In installment two of Student of the Business, it’s, here we go again. The alarm rings, a quick trip through the breakfast buffet, the interaction with Ned Ryerson and Phil Connors is off to start his day. Again. The classic 1993 Hollywood blockbuster is a perfect analogy for life as a Director of Technology for finding and maintaining EdTech technology solutions. Weekly, the emails fly back and forth like metaphorical slaps on the face from Rita, Connors’ love interest.
Does anyone use (pick the name of the software)? Our school is looking into using it for (plug in the task). We were using this software, but it costs too much, it got quired in a merger, our teachers don’t like it, we have a new boss, and Jada Jada Jada. If you are in the “biz” long enough, you can name five or six schools that use the same tool you are thinking of deploying. Or even you can share that you looked into that a couple of years ago but finally went with the very software the other school is stopping to use. It’s the same story, and it is exhausting.
The recent announcement that, as of May 14, 2021, CHQ Group Ltd (CHQ), acquired by Faria Education Group (Faria), the EdTech networks are ablaze with the entire dance again. “Hey, who is using SchoolBuddy?” Yeah, we looked into that a few years ago, but we went with Jada Jada Jada. But why do we keep repeating the same day over and over again? The answer is simple: Fragmentation.
The tools used as the digital plumbing for schools are not fully available in a single piece of software, and that is not by mistake; it is by design. Look at CHQ. They managed afterschool activities, athletic bookings, transportation, and parent communications. Why would these functions not be in a single Student Information System (SIS)? The marketplace supports a multiple-software solution paradigm. Each solution will bring with it differing licensing programs that generate more revenue for the companies if they charge piece by piece.
In many cases, the company that created the initial piece of technology wanted to find a solution for a single-use need. That was the case with ManageBac, and then their OpenApply technologies. These companies then build up a loyal user base of customers, and when they have an attractive segment of the mark cornered, they become a target for a merger and acquisition by larger companies.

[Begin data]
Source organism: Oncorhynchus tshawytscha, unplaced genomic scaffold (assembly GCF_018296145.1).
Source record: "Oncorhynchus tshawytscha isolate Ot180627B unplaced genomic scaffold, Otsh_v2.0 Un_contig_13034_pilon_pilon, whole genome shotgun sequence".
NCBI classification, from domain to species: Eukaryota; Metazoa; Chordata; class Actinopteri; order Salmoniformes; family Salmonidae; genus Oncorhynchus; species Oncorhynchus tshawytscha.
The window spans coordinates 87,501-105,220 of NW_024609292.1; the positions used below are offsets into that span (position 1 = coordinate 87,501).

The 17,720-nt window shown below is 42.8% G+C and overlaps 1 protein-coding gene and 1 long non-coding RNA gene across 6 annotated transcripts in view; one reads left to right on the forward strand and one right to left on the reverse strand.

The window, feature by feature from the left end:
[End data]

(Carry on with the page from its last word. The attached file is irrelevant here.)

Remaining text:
Customers who relied on the single-use tool to power their organization are then left to find new solutions. Each school must find professional development monies to train their staff and begin the arduous process of transitioning their school community to an entirely different software solution.
Suppose you are wondering why the customers of these software suppliers do not push back against this model. In that case, you need only examine the lack of leverage a single customer can exert over these companies. If you are an international school with a student body of 1,500 students (a decent size international school), you have to understand that your school is smaller than the size of one middle school in one school district with five or six middle schools twice that size. Add up all of the school districts, and you can understand why your needs are not attractive to these EdTech data conglomerates.
Until a piece of software is developed specifically for smaller international schools whose entire focus is on a niche segment of the market, we have to play the game and dance the dance: Hey, does anyone use Jada Jada Jada for their busses? Hey, was that Punxsutawney Phil?